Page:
IDEAS home Printed from
   My bibliography  Save this paper

Comovement of Corporate Bonds and Equities


  • Bao, Jack

    (OH State University)

  • Hou, Kewei

    (OH State University)


We study heterogeneity in the comovement of corporate bonds and equities, both at the bond level and at the firm level. Using an extended Merton model, we illustrate that corporate bonds that mature late relative to the rest of the bonds in its issuer's maturity structure should have stronger comovement with equities. In contrast, endogenous default models suggest that a bond's position in its issuer's maturity structure has little relation with the strength of the comovement between bonds and equities. Empirically, we find results consistent with the prediction of the extended Merton model. In addition, we find that comovement between bonds and equities is stronger for firms with higher credit risk as proxied by the book-to-market ratio and distance-to-default even after controlling for ratings. Our evidence suggests that market participants are able to assess credit quality at a more granular level than ratings.

Suggested Citation

  • Bao, Jack & Hou, Kewei, 2013. "Comovement of Corporate Bonds and Equities," Working Paper Series 2013-11, Ohio State University, Charles A. Dice Center for Research in Financial Economics.
  • Handle: RePEc:ecl:ohidic:2013-11

    Download full text from publisher

    File URL:
    Download Restriction: no


    Citations are extracted by the CitEc Project, subscribe to its RSS feed for this item.

    Cited by:

    1. Tsai, Hui-Ju & Wu, Yangru, 2015. "Bond and stock market response to unexpected dividend changes," Journal of Empirical Finance, Elsevier, vol. 30(C), pages 1-15.

    More about this item

    JEL classification:

    • G12 - Financial Economics - - General Financial Markets - - - Asset Pricing; Trading Volume; Bond Interest Rates
    • G13 - Financial Economics - - General Financial Markets - - - Contingent Pricing; Futures Pricing
    • G14 - Financial Economics - - General Financial Markets - - - Information and Market Efficiency; Event Studies; Insider Trading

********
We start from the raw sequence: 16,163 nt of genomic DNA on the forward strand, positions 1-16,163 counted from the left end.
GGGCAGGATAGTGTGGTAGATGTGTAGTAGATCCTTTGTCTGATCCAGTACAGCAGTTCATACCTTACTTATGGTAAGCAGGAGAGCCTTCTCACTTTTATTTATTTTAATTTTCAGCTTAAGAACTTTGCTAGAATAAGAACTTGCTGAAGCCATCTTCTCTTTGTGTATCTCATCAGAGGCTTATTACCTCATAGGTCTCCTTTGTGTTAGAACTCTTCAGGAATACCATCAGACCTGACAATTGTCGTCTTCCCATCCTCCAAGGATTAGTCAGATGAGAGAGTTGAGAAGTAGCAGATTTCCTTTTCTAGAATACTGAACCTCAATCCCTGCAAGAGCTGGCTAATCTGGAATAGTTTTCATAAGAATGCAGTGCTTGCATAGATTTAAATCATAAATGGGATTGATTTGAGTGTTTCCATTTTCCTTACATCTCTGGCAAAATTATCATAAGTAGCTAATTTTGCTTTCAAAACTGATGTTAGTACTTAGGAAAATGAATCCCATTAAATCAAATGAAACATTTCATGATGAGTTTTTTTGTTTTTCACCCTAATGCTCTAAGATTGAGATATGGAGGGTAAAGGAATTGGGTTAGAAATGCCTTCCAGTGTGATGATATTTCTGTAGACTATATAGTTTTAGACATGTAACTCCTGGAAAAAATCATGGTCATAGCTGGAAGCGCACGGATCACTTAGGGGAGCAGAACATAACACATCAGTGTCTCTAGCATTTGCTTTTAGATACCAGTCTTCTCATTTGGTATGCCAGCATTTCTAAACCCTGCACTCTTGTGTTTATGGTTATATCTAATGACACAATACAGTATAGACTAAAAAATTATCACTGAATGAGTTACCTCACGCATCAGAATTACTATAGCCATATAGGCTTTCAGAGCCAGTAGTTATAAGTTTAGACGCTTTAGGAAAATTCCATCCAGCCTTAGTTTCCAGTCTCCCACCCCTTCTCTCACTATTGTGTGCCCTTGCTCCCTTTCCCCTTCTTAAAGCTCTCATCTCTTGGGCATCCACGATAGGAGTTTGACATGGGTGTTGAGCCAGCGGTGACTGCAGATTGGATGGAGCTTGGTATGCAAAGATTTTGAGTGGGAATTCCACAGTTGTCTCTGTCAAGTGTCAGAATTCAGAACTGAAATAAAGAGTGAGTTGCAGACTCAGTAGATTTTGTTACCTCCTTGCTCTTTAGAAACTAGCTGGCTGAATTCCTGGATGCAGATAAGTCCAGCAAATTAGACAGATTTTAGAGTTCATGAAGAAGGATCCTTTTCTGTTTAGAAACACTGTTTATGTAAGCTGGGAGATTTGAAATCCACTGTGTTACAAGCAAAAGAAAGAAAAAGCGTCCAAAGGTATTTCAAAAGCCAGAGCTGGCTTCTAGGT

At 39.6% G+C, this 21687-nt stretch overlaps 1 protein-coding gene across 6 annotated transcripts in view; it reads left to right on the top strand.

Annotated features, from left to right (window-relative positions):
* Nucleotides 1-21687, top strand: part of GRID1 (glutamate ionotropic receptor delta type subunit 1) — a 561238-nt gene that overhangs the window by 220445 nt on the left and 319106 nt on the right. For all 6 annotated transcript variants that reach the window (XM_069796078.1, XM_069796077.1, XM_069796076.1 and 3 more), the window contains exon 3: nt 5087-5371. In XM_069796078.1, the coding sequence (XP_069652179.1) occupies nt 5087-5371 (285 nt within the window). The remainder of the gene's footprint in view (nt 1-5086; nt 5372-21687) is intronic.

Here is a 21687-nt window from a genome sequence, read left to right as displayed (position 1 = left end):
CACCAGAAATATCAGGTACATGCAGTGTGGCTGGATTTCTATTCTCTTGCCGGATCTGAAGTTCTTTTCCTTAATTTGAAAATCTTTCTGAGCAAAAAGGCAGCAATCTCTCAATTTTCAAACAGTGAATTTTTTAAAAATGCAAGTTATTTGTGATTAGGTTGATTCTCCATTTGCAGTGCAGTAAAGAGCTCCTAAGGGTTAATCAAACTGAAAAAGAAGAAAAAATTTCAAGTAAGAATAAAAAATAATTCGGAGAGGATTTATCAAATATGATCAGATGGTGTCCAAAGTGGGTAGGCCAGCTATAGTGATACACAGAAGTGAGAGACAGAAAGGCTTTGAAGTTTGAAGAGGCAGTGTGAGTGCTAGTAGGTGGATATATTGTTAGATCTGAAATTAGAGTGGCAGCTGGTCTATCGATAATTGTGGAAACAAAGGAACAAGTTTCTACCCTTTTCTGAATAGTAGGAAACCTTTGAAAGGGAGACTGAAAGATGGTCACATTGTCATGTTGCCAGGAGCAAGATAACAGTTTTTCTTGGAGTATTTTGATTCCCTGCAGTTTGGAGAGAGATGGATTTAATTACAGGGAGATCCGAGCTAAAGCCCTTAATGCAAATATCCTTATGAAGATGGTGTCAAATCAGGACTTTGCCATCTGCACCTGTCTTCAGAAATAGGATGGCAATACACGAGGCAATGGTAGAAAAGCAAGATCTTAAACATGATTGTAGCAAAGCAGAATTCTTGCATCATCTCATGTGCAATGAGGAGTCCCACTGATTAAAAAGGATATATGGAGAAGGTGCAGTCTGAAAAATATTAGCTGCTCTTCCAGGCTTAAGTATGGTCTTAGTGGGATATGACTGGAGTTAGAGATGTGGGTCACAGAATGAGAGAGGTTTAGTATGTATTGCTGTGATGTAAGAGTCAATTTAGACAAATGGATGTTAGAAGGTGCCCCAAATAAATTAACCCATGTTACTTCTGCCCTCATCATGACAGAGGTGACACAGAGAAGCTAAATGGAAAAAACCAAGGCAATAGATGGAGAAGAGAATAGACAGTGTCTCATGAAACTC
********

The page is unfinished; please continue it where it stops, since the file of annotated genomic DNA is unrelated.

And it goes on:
NEP fields

    This paper has been announced in the following NEP Reports:


    Access and download statistics


    All material on this site has been provided by the respective publishers and authors. You can help correct errors and omissions. When requesting a correction, please mention this item's handle: RePEc:ecl:ohidic:2013-11. See general information about how to correct material in RePEc.

    For technical questions regarding this item, or to correct its authors, title, abstract, bibliographic or download information, contact: (). General contact details of provider: .

    If you have authored this item and are not yet registered with RePEc, we encourage you to do it here. This allows to link your profile to this item. It also allows you to accept potential citations to this item that we are uncertain about.

    We have no references for this item. You can help adding them by using this form .

    If you know of missing items citing this one, you can help us creating those links by adding the relevant references in the same way as above, for each refering item. If you are a registered author of this item, you may also want to check the "citations" tab in your RePEc Author Service profile, as there may be some citations waiting for confirmation.

    Please note that corrections may take a couple of weeks to filter through the various RePEc services.

    IDEAS is a RePEc service hosted by the Research Division of the Federal Reserve Bank of St. Louis . RePEc uses bibliographic data supplied by the respective publishers.